Congress, itself, has introduced the ERA in every session since 1982. There is pending legislation in the United States Senate and in the House of Representatives to eliminate the deadline. Proponents of the ERA assert that Congress has the ability to eliminate the deadline for ratification, recognize prior ratifications, and even to nullify the attempted rescissions of the ratifications.
As United States Congresswoman Carolyn B. Maloney (D-NY), who has sponsored the ERA since the 105th Congress, states in her letter to her colleagues that “Our democracy rests on the principle of ‘liberty and justice for all.’ We need the ERA to ensure that this concept applies equal to women.”
One of Representative Maloney’s most cogent legal arguments in her ERA position paper describes how ERA would make a difference in the litigation of allegations of discrimination based on gender. She states that “the courts currently determine whether a government statute or classification is discriminatory by using a heightened standard of intermediate scrutiny test. The intermediate scrutiny test provides that the government must prove that its classification based on sex is substantially related to achieve an important government interest.
The passage of a constitutional amendment regarding sex discrimination would likely raise the standard utilized by the courts from intermediate scrutiny to strict scrutiny The strict scrutiny test, which is currently only applied to classifications based on race, national origin, and alienage, is nearly impossible to overcome. Strict scrutiny requires that the government prove the classification is necessary to achieve a compelling government interest, with no less restrictive means to achieving that interest available.” She further states that it would be difficult under the strict scrutiny standard of review to justify government classifications based on gender. In order to rectify that, support and ratification of the Equal Rights Amendment is necessary.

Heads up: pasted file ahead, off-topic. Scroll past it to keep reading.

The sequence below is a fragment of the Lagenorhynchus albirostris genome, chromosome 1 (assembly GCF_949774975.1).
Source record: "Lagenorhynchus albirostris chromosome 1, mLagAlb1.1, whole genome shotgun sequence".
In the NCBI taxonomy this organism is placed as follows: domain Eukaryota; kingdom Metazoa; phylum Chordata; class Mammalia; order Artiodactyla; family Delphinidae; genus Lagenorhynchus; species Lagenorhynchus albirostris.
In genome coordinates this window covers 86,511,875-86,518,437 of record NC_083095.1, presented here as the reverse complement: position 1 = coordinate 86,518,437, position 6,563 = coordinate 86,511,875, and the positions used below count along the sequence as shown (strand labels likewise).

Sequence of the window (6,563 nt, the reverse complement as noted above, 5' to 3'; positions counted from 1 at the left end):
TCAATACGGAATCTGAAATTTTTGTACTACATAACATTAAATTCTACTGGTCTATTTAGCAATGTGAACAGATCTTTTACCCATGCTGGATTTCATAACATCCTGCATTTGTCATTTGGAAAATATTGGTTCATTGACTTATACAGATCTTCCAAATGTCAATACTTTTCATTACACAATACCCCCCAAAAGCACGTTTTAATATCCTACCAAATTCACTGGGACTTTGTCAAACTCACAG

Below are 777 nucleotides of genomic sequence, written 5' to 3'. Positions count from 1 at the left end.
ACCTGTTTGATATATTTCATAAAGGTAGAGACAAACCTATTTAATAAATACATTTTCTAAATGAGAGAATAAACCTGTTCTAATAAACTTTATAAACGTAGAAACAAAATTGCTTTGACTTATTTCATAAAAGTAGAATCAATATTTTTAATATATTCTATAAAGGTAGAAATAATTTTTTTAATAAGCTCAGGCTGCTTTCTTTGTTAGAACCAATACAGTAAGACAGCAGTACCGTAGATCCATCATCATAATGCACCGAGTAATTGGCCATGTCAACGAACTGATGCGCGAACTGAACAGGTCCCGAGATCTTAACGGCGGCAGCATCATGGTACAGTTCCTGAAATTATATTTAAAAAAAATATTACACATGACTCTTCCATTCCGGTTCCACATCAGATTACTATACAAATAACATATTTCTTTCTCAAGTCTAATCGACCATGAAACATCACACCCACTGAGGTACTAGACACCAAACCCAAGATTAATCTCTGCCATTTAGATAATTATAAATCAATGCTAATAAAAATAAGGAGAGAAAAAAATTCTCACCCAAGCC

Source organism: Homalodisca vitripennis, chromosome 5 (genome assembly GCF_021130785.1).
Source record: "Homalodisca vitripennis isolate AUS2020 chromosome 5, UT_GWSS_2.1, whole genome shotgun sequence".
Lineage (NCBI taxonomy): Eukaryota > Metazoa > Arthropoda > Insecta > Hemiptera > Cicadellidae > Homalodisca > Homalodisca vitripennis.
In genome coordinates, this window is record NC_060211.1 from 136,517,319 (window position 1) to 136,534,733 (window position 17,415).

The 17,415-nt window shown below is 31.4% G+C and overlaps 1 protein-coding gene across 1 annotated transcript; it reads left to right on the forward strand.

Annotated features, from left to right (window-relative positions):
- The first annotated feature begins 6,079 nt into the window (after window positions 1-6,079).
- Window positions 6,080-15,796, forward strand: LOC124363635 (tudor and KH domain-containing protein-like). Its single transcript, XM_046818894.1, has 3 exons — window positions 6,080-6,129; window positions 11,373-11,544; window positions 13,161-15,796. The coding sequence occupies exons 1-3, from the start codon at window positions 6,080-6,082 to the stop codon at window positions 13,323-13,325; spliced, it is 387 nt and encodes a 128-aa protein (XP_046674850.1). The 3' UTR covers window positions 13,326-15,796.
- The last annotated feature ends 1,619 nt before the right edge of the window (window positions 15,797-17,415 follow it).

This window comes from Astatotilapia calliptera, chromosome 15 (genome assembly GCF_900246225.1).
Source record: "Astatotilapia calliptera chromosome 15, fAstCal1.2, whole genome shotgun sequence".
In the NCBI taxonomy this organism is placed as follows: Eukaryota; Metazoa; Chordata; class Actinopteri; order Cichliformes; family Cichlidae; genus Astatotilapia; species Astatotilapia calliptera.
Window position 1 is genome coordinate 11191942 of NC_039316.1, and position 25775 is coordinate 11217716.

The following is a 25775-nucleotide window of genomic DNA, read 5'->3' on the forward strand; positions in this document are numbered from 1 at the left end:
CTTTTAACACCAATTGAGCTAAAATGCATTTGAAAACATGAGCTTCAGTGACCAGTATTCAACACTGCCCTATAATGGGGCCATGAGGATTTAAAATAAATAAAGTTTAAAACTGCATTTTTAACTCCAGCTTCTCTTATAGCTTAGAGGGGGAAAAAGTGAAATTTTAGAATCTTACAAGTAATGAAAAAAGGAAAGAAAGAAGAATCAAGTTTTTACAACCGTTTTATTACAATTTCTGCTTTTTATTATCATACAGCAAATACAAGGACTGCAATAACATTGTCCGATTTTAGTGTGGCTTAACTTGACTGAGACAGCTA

Illinois is poised to be one of the two last states necessary for ratification. Two years ago, the Illinois State Association unanimously voted to support ratification and the Women’s Bar Association of Illinois has long supported ratification. The Illinois House should join the Illinois Senate and ratify the ERA.
“Every Constitution written since the end of World War II includes a provision that men and women are citizens of equal stature. Ours does not.” Supreme Court Associate Justice Ruth Bader Ginsburg
“We ask justice, we ask equality, we ask that all the civil and political rights that belong to citizens of the United States, be guaranteed to us and our daughters forever.” Declaration of Rights for Women, July 1876
Lori G. Levin is an experienced criminal and juvenile defense attorney who practices in the North Shore and greater Chicago area. She can be reached at 312-972-3756 or firstname.lastname@example.org. Her website is www.lorilevinlaw.com. She can also be found on Facebook at www.facebook.com/chicagodefense and Twitter @LoriLevin.